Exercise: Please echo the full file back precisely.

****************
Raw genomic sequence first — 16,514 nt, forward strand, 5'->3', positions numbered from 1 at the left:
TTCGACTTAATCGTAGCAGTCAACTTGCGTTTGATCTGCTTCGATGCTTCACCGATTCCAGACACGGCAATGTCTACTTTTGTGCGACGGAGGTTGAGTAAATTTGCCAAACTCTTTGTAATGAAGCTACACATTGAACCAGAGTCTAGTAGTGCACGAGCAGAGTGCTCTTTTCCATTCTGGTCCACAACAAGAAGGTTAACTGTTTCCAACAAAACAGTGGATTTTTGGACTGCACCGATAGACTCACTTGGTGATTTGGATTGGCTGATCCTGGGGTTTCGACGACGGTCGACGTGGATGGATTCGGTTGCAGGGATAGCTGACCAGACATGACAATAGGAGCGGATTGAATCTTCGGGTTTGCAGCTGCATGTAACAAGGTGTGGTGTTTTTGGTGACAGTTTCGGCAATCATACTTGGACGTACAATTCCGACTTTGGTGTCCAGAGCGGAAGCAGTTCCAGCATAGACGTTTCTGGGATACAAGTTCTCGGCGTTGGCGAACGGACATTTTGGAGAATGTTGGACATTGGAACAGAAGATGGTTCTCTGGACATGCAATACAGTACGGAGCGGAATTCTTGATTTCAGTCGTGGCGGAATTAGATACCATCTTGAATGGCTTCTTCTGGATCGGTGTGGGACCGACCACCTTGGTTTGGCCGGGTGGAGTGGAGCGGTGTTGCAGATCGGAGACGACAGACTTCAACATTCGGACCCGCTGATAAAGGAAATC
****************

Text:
Raw genomic sequence first — 16,514 nt, forward strand, 5'->3', positions numbered from 1 at the left:
TTCGACTTAATCGTAGCAGTCAACTTGCGTTTGATCTGCTTCGATGCTTCACCGATTCCAGACACGGCAATGTCTACTTTTGTGCGACGGAGGTTGAGTAAATTTGCCAAACTCTTTGTAATGAAGCTACACATTGAACCAGAGTCTAGTAGTGCACGAGCAGAGTGCTCTTTTCCATTCTGGTCCACAACAAGAAGGTTAACTGTTTCCAACAAAACAGTGGATTTTTGGACTGCACCGATAGACTCACTTGGTGATTTGGATTGGCTGATCCTGGGGTTTCGACGACGGTCGACGTGGATGGATTCGGTTGCAGGGATAGCTGACCAGACATGACAATAGGAGCGGATTGAATCTTCGGGTTTGCAGCTGCATGTAACAAGGTGTGGTGTTTTTGGTGACAGTTTCGGCAATCATACTTGGACGTACAATTCCGACTTTGGTGTCCAGAGCGGAAGCAGTTCCAGCATAGACGTTTCTGGGATACAAGTTCTCGGCGTTGGCGAACGGACATTTTGGAGAATGTTGGACATTGGAACAGAAGATGGTTCTCTGGACATGCAATACAGTACGGAGCGGAATTCTTGATTTCAGTCGTGGCGGAATTAGATACCATCTTGAATGGCTTCTTCTGGATCGGTGTGGGACCGACCACCTTGGTTTGGCCGGGTGGAGTGGAGCGGTGTTGCAGATCGGAGACGACAGACTTCAACATTCGGACCCGCTGATAAAGGAAATC